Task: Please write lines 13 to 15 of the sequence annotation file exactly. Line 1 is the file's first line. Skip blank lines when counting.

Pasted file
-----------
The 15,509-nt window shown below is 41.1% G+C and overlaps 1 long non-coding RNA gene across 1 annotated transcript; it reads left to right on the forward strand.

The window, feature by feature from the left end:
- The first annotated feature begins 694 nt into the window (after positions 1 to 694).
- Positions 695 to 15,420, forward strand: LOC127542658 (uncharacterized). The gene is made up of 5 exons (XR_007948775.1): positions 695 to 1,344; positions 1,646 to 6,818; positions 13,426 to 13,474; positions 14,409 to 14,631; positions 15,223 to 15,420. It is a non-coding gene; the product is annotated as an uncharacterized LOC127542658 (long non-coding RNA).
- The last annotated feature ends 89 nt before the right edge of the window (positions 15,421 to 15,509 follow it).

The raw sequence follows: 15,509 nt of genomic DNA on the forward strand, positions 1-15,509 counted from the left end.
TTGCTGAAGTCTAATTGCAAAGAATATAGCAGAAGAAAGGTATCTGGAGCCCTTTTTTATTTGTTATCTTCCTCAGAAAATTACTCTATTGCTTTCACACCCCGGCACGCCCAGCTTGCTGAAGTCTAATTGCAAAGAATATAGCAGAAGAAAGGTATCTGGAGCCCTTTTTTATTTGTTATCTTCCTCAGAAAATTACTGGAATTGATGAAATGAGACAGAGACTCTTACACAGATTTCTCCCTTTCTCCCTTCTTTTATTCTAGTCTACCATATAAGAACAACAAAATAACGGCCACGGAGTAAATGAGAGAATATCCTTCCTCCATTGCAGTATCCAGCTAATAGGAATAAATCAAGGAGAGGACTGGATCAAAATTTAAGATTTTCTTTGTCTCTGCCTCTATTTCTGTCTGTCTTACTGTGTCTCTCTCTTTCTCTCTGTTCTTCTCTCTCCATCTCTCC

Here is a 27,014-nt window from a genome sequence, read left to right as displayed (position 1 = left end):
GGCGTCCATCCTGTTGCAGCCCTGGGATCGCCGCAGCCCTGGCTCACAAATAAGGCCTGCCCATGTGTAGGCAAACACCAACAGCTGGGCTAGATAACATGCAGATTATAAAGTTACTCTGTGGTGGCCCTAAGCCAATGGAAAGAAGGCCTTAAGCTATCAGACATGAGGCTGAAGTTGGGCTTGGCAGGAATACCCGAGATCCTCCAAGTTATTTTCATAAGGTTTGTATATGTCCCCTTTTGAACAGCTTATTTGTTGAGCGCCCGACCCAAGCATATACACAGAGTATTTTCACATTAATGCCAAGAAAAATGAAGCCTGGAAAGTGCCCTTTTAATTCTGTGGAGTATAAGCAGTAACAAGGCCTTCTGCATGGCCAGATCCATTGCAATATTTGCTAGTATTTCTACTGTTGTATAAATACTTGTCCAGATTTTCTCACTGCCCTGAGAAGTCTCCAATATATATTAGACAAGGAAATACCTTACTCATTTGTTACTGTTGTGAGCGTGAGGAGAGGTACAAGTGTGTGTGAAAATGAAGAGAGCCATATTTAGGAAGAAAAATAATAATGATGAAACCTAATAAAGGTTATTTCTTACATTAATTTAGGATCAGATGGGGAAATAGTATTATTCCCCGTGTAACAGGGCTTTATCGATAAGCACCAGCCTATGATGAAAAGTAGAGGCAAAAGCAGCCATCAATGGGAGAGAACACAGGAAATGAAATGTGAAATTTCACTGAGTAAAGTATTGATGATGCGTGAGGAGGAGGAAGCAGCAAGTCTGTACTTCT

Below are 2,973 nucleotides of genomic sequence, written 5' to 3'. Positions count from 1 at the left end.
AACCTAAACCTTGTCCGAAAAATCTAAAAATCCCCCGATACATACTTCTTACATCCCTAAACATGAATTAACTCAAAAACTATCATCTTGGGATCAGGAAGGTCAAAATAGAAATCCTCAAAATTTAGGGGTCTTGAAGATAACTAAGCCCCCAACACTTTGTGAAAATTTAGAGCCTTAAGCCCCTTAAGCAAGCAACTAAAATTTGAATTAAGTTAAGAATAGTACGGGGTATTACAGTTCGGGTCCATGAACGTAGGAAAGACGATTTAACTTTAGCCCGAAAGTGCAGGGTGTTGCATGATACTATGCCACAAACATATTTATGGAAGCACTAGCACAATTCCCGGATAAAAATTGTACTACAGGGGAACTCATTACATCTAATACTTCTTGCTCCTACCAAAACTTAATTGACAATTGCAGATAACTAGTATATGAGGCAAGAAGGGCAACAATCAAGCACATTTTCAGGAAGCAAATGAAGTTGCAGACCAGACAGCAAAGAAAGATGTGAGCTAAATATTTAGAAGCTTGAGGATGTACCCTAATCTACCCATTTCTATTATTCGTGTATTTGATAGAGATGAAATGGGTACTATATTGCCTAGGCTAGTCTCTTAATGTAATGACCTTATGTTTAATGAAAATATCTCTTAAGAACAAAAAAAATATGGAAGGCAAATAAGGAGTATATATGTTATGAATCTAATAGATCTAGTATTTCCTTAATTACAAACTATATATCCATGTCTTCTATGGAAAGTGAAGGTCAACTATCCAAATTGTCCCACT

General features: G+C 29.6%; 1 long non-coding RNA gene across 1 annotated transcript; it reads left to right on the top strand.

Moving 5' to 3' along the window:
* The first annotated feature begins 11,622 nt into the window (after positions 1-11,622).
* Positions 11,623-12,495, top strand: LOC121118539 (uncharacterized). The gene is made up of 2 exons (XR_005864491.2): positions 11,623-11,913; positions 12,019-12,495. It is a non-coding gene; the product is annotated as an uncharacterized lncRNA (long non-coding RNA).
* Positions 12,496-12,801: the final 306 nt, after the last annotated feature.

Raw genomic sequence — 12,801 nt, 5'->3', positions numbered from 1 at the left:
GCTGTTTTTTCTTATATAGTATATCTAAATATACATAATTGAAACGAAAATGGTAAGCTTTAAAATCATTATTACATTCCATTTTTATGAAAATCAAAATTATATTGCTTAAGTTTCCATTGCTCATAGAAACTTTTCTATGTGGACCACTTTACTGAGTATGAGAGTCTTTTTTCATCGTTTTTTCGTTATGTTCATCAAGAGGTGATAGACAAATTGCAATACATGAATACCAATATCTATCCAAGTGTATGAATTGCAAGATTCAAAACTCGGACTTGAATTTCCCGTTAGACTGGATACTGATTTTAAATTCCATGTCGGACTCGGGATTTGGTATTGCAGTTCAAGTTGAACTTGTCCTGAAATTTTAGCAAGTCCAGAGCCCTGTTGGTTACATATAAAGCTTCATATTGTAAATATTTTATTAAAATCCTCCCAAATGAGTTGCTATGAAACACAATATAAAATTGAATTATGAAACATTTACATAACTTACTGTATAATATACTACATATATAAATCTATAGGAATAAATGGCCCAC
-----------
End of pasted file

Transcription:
Moving 5' to 3' along the window:
* The first annotated feature begins 11,622 nt into the window (after positions 1-11,622).
* Positions 11,623-12,495, top strand: LOC121118539 (uncharacterized). The gene is made up of 2 exons (XR_005864491.2): positions 11,623-11,913; positions 12,019-12,495. It is a non-coding gene; the product is annotated as an uncharacterized lncRNA (long non-coding RNA).